NASA’s Lockheed Martin built Juno Spacecraft successfully entered an elliptical polar orbit around Jupiter on Monday.
The 12 foot wide spaceship traveled through 1.7 billion miles of space in a five year journey to reach the solar system’s largest planet.
RTT News reports:
Jupiter is the solar system’s largest planet, and is more than two-and-a-half times as massive as all of the other planets combined.
The spacecraft’s flight operations were controlled by a joint team at Lockheed Martin’s Mission Support Area near Denver, and NASA’s Jet Propulsion Laboratory in Pasadena, California.
The Juno spacecraft was launched on August 5, 2011, aboard a United Launch Alliance Atlas V 551 rocket from Cape Canaveral, Florida.
Four days ago, the spacecraft was put into autopilot for the orbit insertion. On Monday, final commands fired the large main engine for a 35-minute burn slowing the spacecraft, which was then captured by Jupiter’s massive gravity and placed into a large elliptical polar orbit. Initially, the orbit is 53 days long, but will be reduced to 14 days long in following months for science observations.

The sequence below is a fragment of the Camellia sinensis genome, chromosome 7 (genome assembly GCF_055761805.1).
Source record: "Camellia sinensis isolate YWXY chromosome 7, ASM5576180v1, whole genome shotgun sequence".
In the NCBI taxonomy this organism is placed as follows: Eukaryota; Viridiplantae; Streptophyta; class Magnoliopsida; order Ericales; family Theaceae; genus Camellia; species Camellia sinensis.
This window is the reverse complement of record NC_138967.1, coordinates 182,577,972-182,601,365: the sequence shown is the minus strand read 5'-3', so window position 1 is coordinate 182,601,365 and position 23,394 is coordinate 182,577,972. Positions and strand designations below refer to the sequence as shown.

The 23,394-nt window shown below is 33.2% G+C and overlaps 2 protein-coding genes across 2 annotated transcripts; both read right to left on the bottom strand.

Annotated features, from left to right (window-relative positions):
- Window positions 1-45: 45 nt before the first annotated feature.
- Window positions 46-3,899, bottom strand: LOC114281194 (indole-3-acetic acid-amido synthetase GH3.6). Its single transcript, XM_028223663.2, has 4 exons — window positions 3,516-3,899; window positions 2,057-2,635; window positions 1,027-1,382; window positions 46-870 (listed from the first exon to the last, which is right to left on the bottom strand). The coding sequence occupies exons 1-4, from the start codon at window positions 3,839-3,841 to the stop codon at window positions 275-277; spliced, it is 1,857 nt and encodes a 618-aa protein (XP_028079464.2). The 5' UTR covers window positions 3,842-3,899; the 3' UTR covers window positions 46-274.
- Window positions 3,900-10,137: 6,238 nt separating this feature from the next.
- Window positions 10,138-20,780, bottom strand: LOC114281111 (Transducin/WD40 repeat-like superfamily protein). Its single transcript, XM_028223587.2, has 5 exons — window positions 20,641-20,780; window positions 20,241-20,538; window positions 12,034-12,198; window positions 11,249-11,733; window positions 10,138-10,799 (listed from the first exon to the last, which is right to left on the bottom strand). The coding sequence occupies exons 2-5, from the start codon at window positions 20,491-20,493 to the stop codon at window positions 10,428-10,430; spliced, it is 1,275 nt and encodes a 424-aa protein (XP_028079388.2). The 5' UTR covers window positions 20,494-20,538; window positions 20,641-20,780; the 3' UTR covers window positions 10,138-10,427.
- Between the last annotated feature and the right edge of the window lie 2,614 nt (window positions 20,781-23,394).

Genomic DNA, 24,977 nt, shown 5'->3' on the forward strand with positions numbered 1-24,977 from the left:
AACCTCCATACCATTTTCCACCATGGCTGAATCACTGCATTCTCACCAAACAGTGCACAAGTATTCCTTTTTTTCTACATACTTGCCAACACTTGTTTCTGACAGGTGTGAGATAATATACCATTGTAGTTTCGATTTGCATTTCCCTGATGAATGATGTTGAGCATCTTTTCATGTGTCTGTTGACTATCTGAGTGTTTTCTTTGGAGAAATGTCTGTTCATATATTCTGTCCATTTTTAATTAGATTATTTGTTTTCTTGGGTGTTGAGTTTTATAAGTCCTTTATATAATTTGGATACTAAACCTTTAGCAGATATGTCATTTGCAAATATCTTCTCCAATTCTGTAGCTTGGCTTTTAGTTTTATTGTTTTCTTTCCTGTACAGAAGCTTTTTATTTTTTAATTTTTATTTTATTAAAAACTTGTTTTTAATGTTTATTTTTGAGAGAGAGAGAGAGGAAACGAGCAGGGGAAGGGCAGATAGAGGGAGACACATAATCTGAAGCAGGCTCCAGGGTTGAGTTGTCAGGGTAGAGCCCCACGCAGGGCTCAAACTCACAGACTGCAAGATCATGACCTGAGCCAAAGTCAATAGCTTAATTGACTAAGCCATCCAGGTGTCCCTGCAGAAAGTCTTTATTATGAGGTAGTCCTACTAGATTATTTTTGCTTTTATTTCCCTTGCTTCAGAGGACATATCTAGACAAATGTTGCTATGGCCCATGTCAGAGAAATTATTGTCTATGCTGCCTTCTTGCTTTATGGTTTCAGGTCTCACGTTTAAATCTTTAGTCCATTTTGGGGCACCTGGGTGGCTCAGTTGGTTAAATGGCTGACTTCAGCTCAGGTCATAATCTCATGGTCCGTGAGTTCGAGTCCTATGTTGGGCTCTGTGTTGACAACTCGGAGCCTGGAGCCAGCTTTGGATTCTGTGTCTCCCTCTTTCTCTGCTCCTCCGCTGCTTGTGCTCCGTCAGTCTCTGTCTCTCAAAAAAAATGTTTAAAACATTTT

Juno will conduct an in-depth study, with primary goal of improving the understanding of the formation and evolution of the planet and solar system. Over the next 20 months, mission scientists will investigate the planet’s origins, interior structure, deep atmosphere and magnetosphere.
Guy Beutelschies, director of Interplanetary Missions at Lockheed Martin Space Systems, said, “Since launch, Juno has operated exceptionally well, and the flawless orbit insertion is a testament to everyone working on Juno and their focus on getting this amazing spacecraft to its destination. NASA now has a science laboratory orbiting Jupiter.”
Juno is part of NASA’s New Frontiers Program, which is managed at NASA’s Marshall Space Flight Center in Huntsville, Alabama, for NASA’s Science Mission Directorate.
NASA’s Juno probe enters near-perfect orbit around Jupiter:
New Scientist YouTube video:
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